Do you remember that catchy jingle created by InterpublicGroup (NYSE:IPG) for Bank of America (NYSE:BAC)? Neither do I, and apparently neither does the bank.

Bank of America dealt a not-unexpected body blow to beleaguered Interpublic yesterday when it announced that it was moving its account, representing between $60 and 65 million in revenues (about 1% of Interpublic's total revenue), to rival and odds-on favorite, Omnicom Group (NYSE:OMC). Omnicom had been the runner-up for the bank's business in 2002.

Mega-agencies Omnicom, WPP Group (NASDAQ:WPPGY), and Interpublic all courted Bank of America when it announced earlier this summer that it was putting its account up for review. The account review also allowed the large agencies to prove the worth of their structure during a period in which smaller independent firms are making inroads to their businesses.

Interpublic, the world's third-largest advertising conglomerate, had handled the bank's account for the last three years, managed at the holding company level and encompassing a full spectrum of advertising services provided by 16 of its agencies.

While it's not at all uncommon for clients to change allegiances in the advertising world, the loss of the Bank of America account is particularly damaging because of its significant size. And the abandonment by the Bank comes on the heels of other top companies such as General Motors (NYSE:GM) and Motley Fool Income Investor pick Unilever PLC (NYSE:UL) leaving the Interpublic fold over recent months.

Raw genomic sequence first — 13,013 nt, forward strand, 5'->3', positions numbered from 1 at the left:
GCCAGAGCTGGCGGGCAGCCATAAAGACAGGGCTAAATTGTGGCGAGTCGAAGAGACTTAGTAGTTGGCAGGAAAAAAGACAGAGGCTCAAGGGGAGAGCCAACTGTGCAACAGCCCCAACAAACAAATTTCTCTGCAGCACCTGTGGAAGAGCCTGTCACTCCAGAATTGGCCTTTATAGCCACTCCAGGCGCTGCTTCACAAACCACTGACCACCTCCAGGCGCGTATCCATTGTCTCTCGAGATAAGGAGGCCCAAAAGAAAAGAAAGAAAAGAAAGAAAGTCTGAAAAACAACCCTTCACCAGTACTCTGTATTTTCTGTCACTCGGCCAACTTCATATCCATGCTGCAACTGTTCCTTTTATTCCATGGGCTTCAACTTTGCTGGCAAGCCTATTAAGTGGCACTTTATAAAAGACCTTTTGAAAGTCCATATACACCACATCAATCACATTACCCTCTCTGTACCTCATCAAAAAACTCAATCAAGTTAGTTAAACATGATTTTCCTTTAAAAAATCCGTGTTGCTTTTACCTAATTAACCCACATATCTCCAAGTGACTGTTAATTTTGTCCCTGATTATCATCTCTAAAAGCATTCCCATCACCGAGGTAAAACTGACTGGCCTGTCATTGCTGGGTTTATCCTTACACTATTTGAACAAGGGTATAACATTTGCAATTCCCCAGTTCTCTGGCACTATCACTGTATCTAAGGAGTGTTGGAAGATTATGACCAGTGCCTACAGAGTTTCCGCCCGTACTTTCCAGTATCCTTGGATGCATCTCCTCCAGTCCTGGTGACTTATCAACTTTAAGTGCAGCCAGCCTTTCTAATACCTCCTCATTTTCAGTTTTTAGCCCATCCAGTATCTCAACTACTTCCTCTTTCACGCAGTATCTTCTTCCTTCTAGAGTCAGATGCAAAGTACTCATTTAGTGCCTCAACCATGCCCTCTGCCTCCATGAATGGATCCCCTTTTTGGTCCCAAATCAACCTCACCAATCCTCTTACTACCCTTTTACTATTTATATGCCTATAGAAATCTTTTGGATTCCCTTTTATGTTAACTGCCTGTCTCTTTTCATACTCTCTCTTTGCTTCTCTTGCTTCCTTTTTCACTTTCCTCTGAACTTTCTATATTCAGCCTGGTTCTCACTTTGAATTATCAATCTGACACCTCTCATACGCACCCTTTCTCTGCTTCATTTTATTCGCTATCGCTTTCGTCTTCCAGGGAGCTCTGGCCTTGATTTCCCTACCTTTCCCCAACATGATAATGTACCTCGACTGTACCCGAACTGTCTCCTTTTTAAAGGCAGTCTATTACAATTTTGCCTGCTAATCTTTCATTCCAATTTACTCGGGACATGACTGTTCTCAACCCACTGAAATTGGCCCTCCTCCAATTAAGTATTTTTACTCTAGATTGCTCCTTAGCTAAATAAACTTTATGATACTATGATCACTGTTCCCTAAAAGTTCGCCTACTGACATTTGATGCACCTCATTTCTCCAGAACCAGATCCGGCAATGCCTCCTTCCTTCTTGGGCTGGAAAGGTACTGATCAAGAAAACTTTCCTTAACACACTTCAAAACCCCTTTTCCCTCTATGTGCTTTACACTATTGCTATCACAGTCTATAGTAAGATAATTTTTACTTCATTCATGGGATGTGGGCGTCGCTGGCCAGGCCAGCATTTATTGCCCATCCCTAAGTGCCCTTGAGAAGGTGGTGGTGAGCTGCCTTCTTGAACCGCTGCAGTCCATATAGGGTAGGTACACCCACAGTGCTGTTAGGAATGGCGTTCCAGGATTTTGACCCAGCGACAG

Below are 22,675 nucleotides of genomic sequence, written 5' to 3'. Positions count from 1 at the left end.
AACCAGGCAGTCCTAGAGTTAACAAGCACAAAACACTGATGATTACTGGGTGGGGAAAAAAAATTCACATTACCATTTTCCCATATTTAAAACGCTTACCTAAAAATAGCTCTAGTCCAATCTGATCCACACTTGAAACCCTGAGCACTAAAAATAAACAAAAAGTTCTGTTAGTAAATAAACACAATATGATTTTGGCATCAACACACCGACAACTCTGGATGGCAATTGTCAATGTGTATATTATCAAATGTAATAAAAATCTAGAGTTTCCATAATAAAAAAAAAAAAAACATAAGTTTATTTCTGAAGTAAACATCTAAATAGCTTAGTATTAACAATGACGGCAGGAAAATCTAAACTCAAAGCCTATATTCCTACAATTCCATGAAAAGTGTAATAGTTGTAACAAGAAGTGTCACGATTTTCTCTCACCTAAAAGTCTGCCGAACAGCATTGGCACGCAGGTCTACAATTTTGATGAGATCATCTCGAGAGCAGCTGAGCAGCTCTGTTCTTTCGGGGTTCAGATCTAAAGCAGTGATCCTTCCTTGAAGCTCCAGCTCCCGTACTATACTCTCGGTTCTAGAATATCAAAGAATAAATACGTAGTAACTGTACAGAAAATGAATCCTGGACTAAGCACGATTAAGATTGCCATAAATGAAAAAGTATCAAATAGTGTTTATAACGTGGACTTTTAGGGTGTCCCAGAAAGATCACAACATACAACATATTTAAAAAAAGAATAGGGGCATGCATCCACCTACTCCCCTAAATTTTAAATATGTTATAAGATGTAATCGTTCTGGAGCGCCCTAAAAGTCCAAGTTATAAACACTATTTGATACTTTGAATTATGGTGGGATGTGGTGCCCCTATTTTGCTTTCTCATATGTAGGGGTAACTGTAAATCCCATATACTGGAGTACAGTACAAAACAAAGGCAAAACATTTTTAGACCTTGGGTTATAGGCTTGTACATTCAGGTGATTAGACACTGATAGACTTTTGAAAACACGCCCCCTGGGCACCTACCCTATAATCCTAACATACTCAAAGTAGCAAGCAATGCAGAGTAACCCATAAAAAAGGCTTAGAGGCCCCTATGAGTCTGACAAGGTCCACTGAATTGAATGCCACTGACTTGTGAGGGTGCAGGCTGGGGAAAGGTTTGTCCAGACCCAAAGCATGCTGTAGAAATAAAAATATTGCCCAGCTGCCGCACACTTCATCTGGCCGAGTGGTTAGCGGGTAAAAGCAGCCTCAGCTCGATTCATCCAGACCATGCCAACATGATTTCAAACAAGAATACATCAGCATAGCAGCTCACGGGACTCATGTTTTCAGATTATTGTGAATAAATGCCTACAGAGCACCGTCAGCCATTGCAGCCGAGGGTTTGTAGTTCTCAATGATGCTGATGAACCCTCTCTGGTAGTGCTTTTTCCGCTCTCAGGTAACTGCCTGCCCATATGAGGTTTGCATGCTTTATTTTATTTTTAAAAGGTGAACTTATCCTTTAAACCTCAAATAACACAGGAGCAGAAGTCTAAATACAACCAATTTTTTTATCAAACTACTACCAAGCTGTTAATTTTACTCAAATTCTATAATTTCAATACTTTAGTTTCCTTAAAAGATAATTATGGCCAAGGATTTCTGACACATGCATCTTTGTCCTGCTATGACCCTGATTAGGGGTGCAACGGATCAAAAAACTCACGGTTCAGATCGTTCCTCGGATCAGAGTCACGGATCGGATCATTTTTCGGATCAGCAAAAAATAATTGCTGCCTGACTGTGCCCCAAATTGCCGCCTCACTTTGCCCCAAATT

Several factors may have led to Bank of America's departure, according to industry sources, including such matters as perceived ego clashes between top executives at Interpublic and Bank of America, cited disappointment in the agency's creative strength, purported heavy-handed contractual provisions desired by Bank of America, and -- not least of all -- the agency's accounting issues.

Interpublic has not filed full-year financial reports for 2004, or the first two quarters of 2005, and continues to review possible accounting irregularities stemming from improperly consolidating the results of acquired companies for as far back as nine years. The agency plans to file its reports by Sept. 30, but it hasn't updated investors on this matter since April. And in July, the agency hired its fourth chief financial officer in three years.

I wouldn't have showered Interpublic with investment dollars even if it had remained hitched to Bank of America, and I certainly wouldn't do so now even if it were to reel in other suitors. Gossip whirling around a relationship can be interesting, but no one really knows what goes on behind the closed doors of a marriage except the two parties themselves. But regardless of the ultimate reason behind Bank of America's abandonment, Interpublic must get itself a financial makeover and maybe brush up on its creative charms before it's able to reel in more beaux with deep pockets.

Jingle on with further snappy Madison Avenue Foolishness by clicking on:

Fool contributor S.J. Caplan welcomes comments. She does not own shares of any of the companies mentioned in this article.